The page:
If the construction lien is not permitted to exist pursuant to the lease, then your lien will only attach to the leasehold interest. Again, this means you will not be able to sell the real estate, or the property.
Going back to the above example, you are doing work at the buildout for the yogurt shop in a strip mall. The tenant is the one who hires the contractor who hires you, the plumber. Now you put a lien on the property. If you are not paid and you want to foreclose on your lien, what you want to foreclose on is the lease.
You will be able to potentially take ownership of the lease, move in and run the yogurt shop. But that is not really what you want to do. What you want to do is be able to sell the property, not just that yogurt shop, but all of it to get paid.
c. If you win, you can move in and pay rent
The other problem you will see is that most often when a tenant is unable to pay the contractor, or its subcontractor, they are probably also not paying the rent.
d. Usually when the tenant is not paying for construction, they are not paying rent and may be evicted
If the tenant is not paying the rent, what is going to happen? They are going to get evicted.
The landlord is going to terminate the lease and take over the space. This means that your potential lien on that tenant buildout work is worthless. You will recover nothing because the lease will be terminated.
What Does the Florida Statute Say?
We will now take a look at the Florida statutes and talk about the process that has to be followed to perfect all of these things.
a. What Florida Statute 713.10 says
It is a specific statute 713.10 and it says that if this lease has this prohibition mentioned above, and a copy of it has been recorded in the public records. What does it have to say? It has to have the name of the lessor, a legal description of the parcel, the specific no-lien language per the lease, and a statement that all or a majority of the leases in the parcel prohibit such liability.
So it is a two-part analysis. One is the lease between the landlord and the tenant that has this prohibition and two, is that the landlord has recorded a copy of this Memorandum of Lease in the public record putting the world on notice because it is now recorded in the public record that there are no liens permitted on this property.
You can find this Memorandum of Lease. It is usually recorded in the public records of the county where the property is located. You can find it by doing a search for the name of the landlord. You can go to the property appraiser’s website and there, you can type in the address. It will tell you who the owner is.
Let us say it is ZYX Corp. That is the name of the owner. So you go and look in the recorded documents section in the county where the property is located. You type in ‘XYZ Corp,’ that is the owner, and you will see all the documents that have been recorded that affect that owner name.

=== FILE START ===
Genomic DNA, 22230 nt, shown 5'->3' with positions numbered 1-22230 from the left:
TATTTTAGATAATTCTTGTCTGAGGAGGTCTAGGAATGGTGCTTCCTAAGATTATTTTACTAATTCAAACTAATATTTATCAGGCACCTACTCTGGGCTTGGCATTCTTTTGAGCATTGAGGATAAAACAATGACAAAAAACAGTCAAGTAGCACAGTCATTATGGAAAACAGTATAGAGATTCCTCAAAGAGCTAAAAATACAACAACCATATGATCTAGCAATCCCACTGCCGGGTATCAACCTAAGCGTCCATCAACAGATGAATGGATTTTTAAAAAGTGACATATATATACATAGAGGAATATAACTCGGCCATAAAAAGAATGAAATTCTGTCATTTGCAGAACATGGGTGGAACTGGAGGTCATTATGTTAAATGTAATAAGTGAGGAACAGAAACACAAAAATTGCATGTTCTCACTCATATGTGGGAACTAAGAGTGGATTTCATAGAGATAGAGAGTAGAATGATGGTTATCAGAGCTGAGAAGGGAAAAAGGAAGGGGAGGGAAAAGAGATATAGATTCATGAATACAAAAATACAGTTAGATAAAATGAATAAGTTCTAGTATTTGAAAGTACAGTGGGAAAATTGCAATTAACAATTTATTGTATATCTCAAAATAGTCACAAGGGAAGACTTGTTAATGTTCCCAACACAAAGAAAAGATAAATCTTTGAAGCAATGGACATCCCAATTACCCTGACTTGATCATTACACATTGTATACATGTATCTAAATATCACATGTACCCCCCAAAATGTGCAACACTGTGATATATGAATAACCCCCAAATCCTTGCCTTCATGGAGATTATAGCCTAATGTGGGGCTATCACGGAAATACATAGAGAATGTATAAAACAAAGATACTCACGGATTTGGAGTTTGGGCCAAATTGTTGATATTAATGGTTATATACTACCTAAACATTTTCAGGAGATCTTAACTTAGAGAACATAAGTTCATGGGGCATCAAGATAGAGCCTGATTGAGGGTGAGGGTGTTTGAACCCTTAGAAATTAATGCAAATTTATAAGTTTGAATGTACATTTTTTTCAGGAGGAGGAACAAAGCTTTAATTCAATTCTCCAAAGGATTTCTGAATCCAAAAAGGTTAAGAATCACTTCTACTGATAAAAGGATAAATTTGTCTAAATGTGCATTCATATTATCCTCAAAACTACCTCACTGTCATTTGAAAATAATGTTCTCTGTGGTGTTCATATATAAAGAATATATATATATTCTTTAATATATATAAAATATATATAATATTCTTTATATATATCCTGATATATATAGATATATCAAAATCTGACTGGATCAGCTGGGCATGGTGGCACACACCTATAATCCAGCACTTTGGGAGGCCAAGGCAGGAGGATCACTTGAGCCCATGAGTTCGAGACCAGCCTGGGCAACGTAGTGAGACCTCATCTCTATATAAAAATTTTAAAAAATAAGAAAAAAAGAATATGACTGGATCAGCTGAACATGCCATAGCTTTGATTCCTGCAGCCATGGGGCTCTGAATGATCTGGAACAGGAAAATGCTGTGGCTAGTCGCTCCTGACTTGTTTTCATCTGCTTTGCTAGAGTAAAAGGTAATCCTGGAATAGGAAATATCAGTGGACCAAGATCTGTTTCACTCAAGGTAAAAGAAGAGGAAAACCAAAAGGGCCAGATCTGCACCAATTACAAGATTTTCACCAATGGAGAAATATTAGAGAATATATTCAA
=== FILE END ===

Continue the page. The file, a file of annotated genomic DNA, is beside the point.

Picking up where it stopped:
If there is one of these Memorandums of Leases, it will be listed in those recorded documents.
How Can I Protect Myself?
The question is, what is it that you have to do to protect yourself? How can you make sure that if you do work that (i) you know for sure that it is tenant buildout work, and (ii) even if it is, what can you do to protect yourself?
a. Check to see what party hired the general contractor
The first thing you need to do is be fully informed. Are you doing work at any stage whether you are a material supplier, a sub-subcontractor, subcontractor, or even a general contractor. Are you doing work for someone who has a contract with the owner of the property, or a tenant.
b. Search public records to confirm true owner
You need to do that search mentioned above. Search the public records to confirm who the true owner is. Determine if the true owner of the property is the party that hired that general contractor.
c. Search public records for a ‘no-lien’ affidavit
You also need to search in the public records for this ‘no-lien’ affidavit or the Memorandum of Lease. This is not a new construction law in the state of Florida. Almost every landlord has a no-lien provision in their lease. Almost every landlord is keen to the process of recording this Memorandum of Lease or lien affidavit in the public records.
It is highly unlikely that you are going to find a situation where you are doing work for a tenant, yet those things do not exist, which could potentially give you a right to lien. This is a 1,000 to one shot that those things will come together such that you will actually have a lien on the dirt or on the ground versus just on the lease.
d. As a subcontractor, avoid pay-when-paid clauses on tenant improvement work
As a subcontractor, you need to be extra vigilant about signing a contract with a pay-when-paid clause when you are doing tenant improvement work.
For example, going back to the yogurt shop, the tenant hires the general contractor who hires you the plumber. You have a pay-when-paid clause in your contract with the general contractor which says that if the contractor is not paid by the tenant, then the contractor does not have to pay you.
e. As a subcontractor, avoid pay-when-paid clauses on tenant improvement work